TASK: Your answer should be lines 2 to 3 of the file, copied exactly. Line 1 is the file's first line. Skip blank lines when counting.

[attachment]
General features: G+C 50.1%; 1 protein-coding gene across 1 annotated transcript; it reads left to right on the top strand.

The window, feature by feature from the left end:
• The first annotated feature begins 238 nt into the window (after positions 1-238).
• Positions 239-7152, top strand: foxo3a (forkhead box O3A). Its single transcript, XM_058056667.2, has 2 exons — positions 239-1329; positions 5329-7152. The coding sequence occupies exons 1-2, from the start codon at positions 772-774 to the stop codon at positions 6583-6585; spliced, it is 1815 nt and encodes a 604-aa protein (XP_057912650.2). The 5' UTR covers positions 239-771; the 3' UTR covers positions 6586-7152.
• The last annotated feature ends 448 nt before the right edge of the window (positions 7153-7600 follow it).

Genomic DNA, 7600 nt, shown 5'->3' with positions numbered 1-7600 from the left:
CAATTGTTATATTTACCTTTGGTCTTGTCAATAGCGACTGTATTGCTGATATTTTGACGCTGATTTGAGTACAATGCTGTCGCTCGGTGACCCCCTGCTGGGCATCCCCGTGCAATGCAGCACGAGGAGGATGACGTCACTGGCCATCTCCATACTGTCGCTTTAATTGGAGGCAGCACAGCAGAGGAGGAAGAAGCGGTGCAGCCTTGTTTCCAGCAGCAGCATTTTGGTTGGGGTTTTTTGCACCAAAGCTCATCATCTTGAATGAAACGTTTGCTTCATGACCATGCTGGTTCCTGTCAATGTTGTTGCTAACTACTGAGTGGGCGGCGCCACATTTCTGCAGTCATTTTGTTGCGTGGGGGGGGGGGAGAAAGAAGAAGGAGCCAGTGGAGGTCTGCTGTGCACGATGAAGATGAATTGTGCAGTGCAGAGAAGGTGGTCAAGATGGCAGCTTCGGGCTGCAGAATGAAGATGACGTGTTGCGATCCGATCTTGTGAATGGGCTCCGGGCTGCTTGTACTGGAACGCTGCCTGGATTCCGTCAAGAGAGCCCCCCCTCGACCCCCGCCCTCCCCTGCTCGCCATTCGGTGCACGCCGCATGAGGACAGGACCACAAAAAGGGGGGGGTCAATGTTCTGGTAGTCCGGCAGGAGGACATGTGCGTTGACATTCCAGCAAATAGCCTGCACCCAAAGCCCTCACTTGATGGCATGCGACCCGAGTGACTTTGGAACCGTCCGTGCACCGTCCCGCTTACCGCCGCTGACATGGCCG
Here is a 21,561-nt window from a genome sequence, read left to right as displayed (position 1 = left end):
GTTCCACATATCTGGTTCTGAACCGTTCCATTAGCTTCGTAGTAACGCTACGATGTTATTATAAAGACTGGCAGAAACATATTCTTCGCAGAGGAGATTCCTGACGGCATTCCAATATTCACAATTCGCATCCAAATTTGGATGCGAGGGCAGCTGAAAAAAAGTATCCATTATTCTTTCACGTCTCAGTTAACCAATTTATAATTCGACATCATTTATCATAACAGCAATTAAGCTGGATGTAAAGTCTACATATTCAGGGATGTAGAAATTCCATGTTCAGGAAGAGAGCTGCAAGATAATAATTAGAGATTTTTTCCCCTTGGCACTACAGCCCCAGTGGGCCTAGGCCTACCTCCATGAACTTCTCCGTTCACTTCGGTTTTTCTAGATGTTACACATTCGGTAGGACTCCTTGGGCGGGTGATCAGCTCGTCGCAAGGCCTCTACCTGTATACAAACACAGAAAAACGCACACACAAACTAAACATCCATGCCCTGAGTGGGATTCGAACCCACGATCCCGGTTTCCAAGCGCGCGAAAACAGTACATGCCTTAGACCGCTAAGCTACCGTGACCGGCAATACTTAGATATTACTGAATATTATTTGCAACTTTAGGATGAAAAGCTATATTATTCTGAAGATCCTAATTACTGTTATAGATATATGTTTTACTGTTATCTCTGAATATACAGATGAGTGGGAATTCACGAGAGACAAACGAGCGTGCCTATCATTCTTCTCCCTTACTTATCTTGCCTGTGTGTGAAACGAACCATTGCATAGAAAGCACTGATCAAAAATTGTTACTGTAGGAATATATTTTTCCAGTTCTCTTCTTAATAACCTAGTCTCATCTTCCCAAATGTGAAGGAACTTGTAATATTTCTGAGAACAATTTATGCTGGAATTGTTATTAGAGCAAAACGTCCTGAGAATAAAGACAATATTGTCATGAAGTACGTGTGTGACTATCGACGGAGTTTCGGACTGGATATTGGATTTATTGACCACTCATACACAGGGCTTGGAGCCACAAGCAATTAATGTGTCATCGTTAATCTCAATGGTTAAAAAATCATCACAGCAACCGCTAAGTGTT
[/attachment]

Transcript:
The window, feature by feature from the left end:
• The first annotated feature begins 238 nt into the window (after positions 1-238).